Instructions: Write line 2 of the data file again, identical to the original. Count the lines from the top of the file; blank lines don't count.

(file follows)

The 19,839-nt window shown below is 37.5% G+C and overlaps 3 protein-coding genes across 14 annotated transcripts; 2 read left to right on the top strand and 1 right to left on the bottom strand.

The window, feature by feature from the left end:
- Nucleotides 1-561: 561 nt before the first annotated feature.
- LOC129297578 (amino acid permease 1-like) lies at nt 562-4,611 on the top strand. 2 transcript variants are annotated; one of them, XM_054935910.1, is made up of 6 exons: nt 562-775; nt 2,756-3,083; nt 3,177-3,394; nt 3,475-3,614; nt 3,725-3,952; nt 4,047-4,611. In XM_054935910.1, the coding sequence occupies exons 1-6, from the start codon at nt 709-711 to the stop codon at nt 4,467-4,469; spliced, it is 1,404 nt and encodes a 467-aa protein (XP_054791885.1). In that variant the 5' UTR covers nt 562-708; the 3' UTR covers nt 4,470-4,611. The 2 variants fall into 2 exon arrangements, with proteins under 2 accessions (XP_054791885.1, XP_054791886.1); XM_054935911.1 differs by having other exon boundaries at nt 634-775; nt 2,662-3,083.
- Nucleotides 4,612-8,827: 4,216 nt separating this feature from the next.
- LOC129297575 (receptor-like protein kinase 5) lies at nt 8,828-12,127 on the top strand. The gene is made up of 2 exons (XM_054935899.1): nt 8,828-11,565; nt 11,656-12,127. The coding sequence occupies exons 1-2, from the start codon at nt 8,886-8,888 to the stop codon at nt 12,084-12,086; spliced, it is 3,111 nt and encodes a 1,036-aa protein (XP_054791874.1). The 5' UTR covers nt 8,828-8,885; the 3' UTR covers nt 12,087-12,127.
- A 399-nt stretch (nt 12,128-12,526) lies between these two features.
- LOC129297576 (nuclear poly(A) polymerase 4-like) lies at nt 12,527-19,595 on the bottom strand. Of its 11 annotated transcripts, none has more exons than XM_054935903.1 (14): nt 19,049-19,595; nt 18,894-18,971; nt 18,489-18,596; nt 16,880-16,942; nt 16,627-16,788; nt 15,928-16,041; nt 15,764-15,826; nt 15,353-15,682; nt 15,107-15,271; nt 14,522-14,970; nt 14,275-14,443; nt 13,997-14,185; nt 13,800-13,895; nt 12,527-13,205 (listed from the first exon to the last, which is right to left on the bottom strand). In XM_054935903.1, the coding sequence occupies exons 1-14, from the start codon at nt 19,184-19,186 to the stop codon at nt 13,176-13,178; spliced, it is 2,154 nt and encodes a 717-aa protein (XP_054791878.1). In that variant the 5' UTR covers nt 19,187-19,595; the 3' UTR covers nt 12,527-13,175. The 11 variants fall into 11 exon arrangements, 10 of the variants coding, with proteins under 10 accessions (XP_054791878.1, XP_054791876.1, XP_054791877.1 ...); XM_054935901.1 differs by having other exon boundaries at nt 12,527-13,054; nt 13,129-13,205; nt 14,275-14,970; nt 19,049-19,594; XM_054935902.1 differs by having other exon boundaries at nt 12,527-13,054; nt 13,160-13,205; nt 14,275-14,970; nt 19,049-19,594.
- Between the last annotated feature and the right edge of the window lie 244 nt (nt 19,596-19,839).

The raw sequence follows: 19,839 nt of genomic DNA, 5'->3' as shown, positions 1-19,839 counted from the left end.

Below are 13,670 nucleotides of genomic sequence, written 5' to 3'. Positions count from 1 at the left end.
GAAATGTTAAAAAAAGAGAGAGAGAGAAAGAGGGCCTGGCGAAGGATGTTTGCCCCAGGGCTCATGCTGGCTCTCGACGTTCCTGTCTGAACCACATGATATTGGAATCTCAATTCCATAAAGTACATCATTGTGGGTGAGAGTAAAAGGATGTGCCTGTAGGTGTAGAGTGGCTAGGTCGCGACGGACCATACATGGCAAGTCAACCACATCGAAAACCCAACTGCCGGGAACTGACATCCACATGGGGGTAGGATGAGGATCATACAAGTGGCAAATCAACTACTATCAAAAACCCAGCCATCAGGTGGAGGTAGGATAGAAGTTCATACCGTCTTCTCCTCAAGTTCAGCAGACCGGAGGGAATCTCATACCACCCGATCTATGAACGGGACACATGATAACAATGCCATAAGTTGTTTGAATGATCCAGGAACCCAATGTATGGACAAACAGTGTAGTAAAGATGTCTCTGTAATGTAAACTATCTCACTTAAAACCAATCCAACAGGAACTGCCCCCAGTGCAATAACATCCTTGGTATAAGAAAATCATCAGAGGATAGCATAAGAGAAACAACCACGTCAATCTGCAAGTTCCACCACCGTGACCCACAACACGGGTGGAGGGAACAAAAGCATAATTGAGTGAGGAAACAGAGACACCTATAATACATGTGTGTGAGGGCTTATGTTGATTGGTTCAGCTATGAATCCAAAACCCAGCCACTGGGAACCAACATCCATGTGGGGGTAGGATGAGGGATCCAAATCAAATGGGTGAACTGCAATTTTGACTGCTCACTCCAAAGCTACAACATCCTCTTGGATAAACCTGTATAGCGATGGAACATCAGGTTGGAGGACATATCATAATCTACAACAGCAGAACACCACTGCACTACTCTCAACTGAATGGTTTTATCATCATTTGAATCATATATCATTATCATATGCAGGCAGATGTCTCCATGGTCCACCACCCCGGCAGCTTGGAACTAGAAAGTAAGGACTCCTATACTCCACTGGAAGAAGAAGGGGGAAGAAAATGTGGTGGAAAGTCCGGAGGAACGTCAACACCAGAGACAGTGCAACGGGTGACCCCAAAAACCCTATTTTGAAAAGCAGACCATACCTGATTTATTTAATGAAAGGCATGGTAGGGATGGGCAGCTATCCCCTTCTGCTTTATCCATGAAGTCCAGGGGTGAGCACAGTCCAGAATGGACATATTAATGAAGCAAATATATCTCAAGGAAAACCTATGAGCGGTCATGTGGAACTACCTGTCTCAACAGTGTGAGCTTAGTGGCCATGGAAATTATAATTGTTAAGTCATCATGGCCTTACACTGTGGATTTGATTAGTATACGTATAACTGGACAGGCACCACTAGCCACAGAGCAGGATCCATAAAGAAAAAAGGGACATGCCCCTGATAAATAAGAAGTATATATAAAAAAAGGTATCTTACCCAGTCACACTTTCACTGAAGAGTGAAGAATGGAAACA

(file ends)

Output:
The window, feature by feature from the left end: